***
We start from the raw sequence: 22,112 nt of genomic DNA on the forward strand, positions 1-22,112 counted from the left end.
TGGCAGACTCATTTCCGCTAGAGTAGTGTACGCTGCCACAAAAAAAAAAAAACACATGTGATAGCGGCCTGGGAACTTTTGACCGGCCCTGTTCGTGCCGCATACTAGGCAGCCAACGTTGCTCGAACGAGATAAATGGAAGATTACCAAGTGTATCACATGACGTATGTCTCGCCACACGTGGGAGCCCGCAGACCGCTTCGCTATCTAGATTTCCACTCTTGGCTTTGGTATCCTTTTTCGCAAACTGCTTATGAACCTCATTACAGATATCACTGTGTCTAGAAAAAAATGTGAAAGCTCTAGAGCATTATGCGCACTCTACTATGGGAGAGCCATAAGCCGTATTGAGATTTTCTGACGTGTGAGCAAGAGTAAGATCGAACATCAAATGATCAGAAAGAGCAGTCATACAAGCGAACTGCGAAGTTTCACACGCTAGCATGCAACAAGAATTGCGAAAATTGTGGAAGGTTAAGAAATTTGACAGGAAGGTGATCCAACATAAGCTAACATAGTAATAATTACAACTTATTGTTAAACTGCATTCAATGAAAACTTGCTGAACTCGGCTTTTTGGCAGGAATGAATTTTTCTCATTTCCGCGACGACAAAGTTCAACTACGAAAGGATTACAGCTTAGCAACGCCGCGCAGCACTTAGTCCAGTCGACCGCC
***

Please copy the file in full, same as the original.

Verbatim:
We start from the raw sequence: 22,112 nt of genomic DNA on the forward strand, positions 1-22,112 counted from the left end.
TGGCAGACTCATTTCCGCTAGAGTAGTGTACGCTGCCACAAAAAAAAAAAAACACATGTGATAGCGGCCTGGGAACTTTTGACCGGCCCTGTTCGTGCCGCATACTAGGCAGCCAACGTTGCTCGAACGAGATAAATGGAAGATTACCAAGTGTATCACATGACGTATGTCTCGCCACACGTGGGAGCCCGCAGACCGCTTCGCTATCTAGATTTCCACTCTTGGCTTTGGTATCCTTTTTCGCAAACTGCTTATGAACCTCATTACAGATATCACTGTGTCTAGAAAAAAATGTGAAAGCTCTAGAGCATTATGCGCACTCTACTATGGGAGAGCCATAAGCCGTATTGAGATTTTCTGACGTGTGAGCAAGAGTAAGATCGAACATCAAATGATCAGAAAGAGCAGTCATACAAGCGAACTGCGAAGTTTCACACGCTAGCATGCAACAAGAATTGCGAAAATTGTGGAAGGTTAAGAAATTTGACAGGAAGGTGATCCAACATAAGCTAACATAGTAATAATTACAACTTATTGTTAAACTGCATTCAATGAAAACTTGCTGAACTCGGCTTTTTGGCAGGAATGAATTTTTCTCATTTCCGCGACGACAAAGTTCAACTACGAAAGGATTACAGCTTAGCAACGCCGCGCAGCACTTAGTCCAGTCGACCGCC